The Sussex Board of Supervisors approved the proposed budget $21,675,558 with one amendment removing $1,049 Monday night.
The 5-0 vote passed the proposed budget before the June 30 deadline with an amendment recalling a line item at Vice Chair Susan B. Seward’s request. County Administrator Deborah A. Davis noted that the line item for legal aid valued around $1,049 was for an office in Emporia at the Improvement Association.
“They ceased operation at the office, and I am not sure how long ago that was,” Davis said. “There is very little activity that I am aware of.”
Money is appropriated from the budget upon departmental requests, and the $1,049 has not been requested yet. The amendment moves this appropriation back into the general fund.
The budget as presented did not contain language resulting in an increase in tipping fees for Atlantic Waste, as was presented in meeting prior to advertisement of the budget.
The board passed the proposed four cent real estate tax increase in a 3-2 vote. Supervisors Seward and Alfred G. Futrell voted against the increase. Voting yes were Supervisors John A. Stringfield, Rufus E. Tyler and Chairman Keith C. Blowe.
The 2016 tax rates for Sussex County are as follows:
Rate Per $100 of Assessed Valuation:
Real Estate (Including Public Service Corporations) – $0.58
Mobile Homes – $0.58
Machinery & Tools – $2.43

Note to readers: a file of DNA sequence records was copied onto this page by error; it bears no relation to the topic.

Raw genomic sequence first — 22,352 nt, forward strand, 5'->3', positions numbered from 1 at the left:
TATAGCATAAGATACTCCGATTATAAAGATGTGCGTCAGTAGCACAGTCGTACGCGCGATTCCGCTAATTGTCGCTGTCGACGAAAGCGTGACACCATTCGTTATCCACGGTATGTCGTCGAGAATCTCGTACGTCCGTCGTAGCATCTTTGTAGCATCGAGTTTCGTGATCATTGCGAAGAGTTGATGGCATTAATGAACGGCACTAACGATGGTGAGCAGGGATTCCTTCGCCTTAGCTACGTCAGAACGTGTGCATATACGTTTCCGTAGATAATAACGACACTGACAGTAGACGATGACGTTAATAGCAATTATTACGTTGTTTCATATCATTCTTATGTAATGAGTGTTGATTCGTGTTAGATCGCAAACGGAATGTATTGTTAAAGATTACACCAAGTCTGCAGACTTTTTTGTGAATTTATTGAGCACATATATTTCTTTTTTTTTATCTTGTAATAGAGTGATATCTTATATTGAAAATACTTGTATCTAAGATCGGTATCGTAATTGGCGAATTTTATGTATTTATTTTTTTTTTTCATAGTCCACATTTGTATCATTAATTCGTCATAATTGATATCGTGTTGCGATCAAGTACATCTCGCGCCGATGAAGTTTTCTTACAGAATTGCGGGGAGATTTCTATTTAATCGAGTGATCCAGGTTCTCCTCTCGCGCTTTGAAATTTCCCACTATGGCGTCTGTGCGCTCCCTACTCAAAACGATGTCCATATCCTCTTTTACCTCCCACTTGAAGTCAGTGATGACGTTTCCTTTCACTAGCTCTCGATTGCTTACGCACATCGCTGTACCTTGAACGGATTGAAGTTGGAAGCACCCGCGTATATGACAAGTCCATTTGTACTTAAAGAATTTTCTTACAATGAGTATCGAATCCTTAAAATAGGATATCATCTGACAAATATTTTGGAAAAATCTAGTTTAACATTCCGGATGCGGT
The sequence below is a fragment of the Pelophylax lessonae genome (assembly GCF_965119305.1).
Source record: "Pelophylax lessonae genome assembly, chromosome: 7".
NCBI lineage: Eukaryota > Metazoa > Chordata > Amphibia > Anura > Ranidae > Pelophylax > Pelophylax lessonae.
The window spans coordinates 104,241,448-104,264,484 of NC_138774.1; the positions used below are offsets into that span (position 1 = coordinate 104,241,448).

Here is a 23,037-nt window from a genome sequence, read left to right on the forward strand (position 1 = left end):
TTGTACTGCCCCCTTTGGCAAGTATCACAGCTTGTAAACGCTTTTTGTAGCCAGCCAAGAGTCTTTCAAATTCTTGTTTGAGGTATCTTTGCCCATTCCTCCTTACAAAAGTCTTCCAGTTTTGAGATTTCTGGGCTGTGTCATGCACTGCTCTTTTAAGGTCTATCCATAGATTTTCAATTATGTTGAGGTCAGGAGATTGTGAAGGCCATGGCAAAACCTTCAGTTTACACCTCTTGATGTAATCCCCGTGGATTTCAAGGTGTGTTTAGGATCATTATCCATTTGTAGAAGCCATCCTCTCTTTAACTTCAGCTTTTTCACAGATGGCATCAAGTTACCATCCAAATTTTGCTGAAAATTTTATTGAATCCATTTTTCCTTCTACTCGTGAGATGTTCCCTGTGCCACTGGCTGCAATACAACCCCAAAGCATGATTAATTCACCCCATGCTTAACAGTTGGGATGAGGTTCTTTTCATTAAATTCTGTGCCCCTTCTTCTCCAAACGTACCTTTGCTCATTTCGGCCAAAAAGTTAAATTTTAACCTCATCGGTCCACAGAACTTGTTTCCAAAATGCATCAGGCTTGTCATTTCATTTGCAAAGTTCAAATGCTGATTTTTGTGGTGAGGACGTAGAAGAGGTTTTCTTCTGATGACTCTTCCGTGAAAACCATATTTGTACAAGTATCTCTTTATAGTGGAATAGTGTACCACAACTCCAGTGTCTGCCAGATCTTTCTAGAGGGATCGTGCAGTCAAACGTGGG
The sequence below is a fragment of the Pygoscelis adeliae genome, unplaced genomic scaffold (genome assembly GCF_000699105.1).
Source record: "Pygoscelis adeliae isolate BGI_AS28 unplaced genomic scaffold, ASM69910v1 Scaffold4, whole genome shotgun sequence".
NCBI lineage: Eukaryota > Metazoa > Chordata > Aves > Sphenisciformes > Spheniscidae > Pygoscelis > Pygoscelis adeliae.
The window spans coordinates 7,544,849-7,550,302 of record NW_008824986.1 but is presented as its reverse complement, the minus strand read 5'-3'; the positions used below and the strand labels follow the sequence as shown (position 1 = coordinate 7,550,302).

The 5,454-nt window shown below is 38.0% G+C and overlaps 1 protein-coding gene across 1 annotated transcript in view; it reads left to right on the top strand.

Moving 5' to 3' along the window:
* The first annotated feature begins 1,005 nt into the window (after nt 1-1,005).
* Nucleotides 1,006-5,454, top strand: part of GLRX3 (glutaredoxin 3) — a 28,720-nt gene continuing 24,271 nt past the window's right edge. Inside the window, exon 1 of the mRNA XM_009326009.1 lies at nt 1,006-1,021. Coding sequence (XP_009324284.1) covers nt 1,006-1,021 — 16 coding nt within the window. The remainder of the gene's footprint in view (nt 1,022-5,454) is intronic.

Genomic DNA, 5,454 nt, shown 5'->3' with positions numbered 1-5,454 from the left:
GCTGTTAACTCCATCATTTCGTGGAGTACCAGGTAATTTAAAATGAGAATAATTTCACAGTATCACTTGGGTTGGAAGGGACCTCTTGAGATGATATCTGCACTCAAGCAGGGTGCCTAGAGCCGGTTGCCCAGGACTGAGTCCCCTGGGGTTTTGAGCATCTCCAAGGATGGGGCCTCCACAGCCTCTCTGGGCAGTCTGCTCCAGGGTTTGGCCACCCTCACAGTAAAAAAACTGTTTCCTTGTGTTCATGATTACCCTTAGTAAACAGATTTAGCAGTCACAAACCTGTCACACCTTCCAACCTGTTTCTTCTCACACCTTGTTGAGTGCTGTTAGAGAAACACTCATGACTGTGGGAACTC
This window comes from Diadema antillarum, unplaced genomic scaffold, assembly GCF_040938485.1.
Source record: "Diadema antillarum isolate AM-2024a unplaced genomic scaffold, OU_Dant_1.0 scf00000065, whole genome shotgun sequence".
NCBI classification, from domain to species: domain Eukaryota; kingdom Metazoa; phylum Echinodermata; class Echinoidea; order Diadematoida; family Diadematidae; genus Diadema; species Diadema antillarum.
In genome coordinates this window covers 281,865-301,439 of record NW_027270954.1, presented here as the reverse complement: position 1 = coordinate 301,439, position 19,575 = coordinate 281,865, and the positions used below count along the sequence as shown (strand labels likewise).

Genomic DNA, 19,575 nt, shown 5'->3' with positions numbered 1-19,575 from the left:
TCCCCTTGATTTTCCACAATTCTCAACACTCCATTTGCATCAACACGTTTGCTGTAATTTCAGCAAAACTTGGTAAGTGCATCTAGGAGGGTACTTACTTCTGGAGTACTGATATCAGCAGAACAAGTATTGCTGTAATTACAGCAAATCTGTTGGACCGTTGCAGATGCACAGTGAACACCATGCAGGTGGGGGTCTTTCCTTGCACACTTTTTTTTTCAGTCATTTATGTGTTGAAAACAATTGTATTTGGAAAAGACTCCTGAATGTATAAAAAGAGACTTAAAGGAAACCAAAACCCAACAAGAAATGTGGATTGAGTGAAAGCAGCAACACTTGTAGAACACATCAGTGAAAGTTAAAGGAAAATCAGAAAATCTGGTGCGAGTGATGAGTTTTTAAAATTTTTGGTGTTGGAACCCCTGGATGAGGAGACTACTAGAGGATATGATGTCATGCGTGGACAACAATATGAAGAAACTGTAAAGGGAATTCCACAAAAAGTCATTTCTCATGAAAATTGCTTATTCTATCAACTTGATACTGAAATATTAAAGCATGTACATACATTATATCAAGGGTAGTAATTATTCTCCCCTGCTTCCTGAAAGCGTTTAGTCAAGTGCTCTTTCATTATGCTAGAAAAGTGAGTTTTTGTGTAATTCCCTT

Merchant’s Capital – $1.00
Fire & Rescue – $2.43
Tangible Personal Property (Including Public Service Corporations) – $4.85
Vice Chair Seward proposed a lower increase in the real estate tax to cover the shortfalls in the budget at a rate of roughly three and a quarter cents per $100 of assessed valuation. Chairman Blowe reminded the board again of the facts.
“The county administration has been sitting in double wide trailers administrative building for nine years,” Blowe said. “This board still does not have a plan and the funding to move forward to build what we need, a new building, a government facility for this county. The school system has over half of their fleet over a million miles on their buses.
“It’s been almost 10 years since there was an increase. If there is a few dollars left over from the increase, trust me, there are needs that are severe for this county that are far far more than the few cents that we’re going to save by going to three and a half cents or whatever the recommendation may be.”
There was no comment made in response to citizens concerns of a depressed valuation of property in the coming assessment which will take place every four years per a resolution passed in the previous board meeting earlier this month.
The exterior of the Sussex County Courthouse, where the Board of Supervisors passed the 2016-17 fiscal year budget last week, which included an increase in the real estate tax.